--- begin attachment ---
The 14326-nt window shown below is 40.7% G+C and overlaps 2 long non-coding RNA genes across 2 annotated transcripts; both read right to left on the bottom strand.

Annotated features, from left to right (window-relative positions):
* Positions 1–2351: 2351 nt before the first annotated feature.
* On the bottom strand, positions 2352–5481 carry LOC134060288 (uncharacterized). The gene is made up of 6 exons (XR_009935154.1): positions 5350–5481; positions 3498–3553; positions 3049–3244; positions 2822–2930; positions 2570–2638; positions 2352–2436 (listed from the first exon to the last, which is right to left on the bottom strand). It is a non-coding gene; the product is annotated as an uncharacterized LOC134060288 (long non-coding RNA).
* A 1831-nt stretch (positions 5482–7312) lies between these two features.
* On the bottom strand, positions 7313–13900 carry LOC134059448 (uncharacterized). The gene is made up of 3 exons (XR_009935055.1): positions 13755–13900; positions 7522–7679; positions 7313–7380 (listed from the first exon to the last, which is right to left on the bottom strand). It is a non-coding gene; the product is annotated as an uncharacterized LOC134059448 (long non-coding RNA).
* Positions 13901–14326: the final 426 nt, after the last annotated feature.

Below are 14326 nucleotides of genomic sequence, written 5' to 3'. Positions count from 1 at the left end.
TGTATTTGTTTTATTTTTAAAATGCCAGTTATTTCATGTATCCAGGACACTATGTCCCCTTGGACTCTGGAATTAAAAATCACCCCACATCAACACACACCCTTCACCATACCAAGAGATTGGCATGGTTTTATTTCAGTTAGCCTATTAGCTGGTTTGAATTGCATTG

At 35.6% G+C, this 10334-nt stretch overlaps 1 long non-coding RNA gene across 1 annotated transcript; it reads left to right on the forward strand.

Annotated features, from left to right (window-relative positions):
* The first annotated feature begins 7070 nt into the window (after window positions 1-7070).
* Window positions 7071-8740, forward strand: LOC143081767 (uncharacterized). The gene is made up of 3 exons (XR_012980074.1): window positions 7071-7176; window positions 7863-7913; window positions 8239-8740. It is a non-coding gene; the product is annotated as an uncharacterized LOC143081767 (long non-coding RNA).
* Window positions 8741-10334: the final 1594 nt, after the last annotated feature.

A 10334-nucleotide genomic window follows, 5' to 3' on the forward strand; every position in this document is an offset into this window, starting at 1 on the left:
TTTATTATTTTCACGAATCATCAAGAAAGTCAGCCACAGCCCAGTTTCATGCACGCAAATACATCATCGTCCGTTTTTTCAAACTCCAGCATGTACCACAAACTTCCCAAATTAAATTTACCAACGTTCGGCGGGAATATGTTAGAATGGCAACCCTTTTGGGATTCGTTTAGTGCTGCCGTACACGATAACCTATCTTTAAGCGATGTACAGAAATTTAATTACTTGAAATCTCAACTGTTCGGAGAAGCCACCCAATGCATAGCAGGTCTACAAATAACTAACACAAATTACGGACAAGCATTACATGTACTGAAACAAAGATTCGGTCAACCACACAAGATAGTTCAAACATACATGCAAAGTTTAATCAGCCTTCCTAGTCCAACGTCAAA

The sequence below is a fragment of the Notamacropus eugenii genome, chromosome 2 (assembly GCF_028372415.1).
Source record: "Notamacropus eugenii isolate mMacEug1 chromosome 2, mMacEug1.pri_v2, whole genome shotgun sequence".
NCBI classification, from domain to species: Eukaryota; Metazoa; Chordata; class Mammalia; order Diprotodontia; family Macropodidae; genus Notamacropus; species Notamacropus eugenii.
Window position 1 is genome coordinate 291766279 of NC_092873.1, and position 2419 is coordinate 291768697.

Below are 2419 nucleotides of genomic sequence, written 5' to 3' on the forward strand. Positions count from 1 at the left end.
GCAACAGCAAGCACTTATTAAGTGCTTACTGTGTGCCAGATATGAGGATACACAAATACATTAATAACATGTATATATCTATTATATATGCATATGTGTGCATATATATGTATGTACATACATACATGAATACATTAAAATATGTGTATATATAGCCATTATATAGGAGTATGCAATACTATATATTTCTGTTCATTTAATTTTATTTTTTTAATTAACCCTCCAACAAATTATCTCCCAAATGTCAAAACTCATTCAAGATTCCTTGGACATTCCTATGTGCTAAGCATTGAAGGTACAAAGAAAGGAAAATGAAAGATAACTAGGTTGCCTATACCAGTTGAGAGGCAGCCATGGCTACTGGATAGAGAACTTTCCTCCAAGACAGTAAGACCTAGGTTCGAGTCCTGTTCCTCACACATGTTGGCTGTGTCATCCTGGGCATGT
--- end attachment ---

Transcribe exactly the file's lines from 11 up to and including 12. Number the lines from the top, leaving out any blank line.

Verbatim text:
Annotated features, from left to right (window-relative positions):
* The first annotated feature begins 7070 nt into the window (after window positions 1-7070).